Why the secret donors?

Seth Sandronsky is a freelance journalist in Sacramento

Michelle Rhee’s StudentsFirst, a nonprofit and tax-exempt education-reform group that operates in 34 states with a national headquarters in Sacramento, raises money in secrecy to do political advocacy. The group raised $4.6 million in 2010-2011 for its 501(c)(4) nonprofit activities, according to the Internal Revenue Service.

StudentsFirst does not have to share donors’ names and none are on the IRS’s Form 990 that the group filed for the tax year ending July 31, 2011. IRS policy gives StudentsFirst a legal shield for donor secrecy. In this respect, Rhee’s group resembles GOP strategist Karl Rove’s Crossroads Grassroots Policy Strategies, a 501(c)(4) nonprofit. Rove aims, of course, to boost the ranks of Republican officeholders this November.

Rhee is a Democrat, at least nominally. Her education-reform agenda includes upending teacher tenure, establishing teacher merit pay, increasing publicly funded charter and online schools, and expanding standardized testing. The annual math and reading test scores of public-school students as the lead measure of their classroom achievement looms large in the education reform agenda of StudentsFirst. Rhee’s group aims to split public-school teachers from pupils and their families.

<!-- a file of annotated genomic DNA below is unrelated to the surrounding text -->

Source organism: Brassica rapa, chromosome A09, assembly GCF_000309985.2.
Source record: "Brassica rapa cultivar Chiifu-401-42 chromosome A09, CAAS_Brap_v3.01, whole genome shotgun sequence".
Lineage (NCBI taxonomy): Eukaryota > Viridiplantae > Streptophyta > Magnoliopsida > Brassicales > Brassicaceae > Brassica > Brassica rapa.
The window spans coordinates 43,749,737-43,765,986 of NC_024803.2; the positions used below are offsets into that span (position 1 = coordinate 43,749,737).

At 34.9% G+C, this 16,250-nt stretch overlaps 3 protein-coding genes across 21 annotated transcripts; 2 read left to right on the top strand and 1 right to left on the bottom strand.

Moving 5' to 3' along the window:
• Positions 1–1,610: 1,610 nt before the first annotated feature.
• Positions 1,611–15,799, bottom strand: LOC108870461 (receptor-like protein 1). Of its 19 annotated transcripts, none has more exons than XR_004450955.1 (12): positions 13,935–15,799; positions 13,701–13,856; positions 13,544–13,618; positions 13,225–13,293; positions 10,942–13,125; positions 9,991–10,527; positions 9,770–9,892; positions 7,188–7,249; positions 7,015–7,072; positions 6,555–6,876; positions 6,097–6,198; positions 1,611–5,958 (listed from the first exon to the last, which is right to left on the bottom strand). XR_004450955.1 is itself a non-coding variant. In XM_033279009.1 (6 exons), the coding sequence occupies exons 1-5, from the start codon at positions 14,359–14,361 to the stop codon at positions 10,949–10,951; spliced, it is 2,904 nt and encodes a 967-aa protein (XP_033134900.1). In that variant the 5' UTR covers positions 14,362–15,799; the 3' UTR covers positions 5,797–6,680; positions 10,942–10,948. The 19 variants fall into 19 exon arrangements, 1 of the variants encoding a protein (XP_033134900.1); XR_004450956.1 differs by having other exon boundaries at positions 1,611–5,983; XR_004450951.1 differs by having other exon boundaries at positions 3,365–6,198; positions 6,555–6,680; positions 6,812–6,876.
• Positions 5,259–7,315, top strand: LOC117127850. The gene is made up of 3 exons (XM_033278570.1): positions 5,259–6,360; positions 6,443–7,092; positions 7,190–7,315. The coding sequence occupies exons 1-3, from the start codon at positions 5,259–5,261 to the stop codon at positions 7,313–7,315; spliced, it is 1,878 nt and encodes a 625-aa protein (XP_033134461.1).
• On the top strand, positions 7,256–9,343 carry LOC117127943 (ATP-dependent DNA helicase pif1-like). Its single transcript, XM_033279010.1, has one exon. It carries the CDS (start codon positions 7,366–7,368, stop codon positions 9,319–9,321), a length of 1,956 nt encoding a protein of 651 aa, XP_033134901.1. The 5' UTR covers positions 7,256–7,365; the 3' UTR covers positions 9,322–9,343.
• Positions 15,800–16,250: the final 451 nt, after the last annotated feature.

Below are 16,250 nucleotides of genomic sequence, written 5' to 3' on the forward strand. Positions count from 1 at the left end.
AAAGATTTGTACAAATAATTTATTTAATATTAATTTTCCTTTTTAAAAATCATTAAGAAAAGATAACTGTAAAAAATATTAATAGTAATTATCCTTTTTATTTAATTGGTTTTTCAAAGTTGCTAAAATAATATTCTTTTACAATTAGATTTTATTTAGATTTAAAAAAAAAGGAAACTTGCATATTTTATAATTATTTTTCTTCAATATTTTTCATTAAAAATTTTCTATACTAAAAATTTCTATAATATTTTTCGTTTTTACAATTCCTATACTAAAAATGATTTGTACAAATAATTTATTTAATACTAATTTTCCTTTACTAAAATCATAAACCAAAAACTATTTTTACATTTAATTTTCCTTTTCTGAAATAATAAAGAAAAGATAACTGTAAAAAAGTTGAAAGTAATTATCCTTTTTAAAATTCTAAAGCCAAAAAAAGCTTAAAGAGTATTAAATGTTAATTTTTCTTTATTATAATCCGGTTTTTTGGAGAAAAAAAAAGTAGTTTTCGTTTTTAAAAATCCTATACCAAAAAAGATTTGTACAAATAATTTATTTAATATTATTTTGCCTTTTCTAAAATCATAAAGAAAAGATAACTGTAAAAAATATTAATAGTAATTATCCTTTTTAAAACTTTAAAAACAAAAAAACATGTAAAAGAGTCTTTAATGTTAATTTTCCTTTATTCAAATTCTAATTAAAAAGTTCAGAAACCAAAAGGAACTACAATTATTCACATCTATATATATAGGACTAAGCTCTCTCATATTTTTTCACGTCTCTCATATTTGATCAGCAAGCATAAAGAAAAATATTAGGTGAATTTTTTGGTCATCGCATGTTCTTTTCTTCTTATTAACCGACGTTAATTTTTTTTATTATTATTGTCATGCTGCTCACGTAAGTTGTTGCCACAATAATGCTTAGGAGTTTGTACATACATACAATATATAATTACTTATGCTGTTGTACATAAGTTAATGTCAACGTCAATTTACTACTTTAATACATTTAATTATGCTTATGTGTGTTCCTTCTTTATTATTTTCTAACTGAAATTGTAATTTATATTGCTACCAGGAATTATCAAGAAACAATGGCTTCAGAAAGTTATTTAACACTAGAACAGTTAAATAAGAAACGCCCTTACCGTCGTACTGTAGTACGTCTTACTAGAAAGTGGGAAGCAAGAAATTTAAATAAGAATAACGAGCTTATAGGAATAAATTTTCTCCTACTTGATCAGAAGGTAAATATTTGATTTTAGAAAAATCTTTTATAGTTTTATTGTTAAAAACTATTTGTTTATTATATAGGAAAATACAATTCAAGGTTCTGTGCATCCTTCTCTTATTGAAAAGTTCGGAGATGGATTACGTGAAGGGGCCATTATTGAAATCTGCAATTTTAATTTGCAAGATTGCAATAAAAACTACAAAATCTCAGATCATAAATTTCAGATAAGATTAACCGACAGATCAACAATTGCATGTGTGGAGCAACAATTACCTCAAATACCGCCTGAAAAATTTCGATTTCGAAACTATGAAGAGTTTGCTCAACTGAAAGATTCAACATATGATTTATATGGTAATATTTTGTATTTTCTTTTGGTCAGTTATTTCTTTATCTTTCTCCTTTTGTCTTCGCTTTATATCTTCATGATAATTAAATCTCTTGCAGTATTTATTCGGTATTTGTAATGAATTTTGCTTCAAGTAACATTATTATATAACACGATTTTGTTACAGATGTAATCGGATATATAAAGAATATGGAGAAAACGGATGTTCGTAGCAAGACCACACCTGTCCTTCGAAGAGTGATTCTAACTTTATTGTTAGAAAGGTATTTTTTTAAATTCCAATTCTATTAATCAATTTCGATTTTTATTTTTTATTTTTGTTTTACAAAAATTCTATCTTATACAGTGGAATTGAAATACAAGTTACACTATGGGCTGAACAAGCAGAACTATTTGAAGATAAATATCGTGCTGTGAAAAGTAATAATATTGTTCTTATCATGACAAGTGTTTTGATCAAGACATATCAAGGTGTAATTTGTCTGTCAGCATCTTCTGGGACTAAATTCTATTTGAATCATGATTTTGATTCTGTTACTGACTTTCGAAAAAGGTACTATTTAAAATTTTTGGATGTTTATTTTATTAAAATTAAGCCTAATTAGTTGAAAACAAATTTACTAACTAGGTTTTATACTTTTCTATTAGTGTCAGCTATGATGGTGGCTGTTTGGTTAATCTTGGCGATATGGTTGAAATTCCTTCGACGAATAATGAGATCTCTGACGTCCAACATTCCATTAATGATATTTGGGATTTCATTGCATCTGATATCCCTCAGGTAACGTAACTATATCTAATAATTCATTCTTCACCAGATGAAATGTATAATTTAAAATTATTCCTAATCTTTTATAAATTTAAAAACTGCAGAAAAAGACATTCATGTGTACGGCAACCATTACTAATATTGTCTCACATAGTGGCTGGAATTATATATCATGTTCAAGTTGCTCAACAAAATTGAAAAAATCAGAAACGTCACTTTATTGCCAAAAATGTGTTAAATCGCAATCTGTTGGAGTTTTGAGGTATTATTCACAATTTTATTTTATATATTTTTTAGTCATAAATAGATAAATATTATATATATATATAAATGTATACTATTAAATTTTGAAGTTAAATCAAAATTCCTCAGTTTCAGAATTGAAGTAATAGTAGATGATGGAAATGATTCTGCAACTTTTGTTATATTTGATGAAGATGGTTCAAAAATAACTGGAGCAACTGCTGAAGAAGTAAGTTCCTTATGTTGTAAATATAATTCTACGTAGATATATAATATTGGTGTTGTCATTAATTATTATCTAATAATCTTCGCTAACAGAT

StudentsFirst is busy at the California state Capitol and at state houses nationwide, calling for new rules for public schools. Why? Rhee’s group blames public-school teachers and their labor unions for a lack of accountability to parents and students.

While U.S. public schools try to educate all youth—both the officially poor and scores of others whose families barely make ends meet—the teacher-accountability narrative of StudentsFirst sidesteps the concrete fact of economic inequality. This trend weakens public funding of education. It’s part of an anti-union agenda sweeping the land.

The goal of StudentsFirst is to raise $1 billion in five years, which will not come from the 99 percent, but from the wealthy.

In mid-July, the IRS announced that it would review its tax policy for 501(c)(4) nonprofits. Donor transparency can move StudentsFirst out of the shadows and onto the public’s radar screen. The main secret donors to Rhee’s group are likely the 1 percent who also rent our politicians.

Sunlight boosts democracy. Let it shine.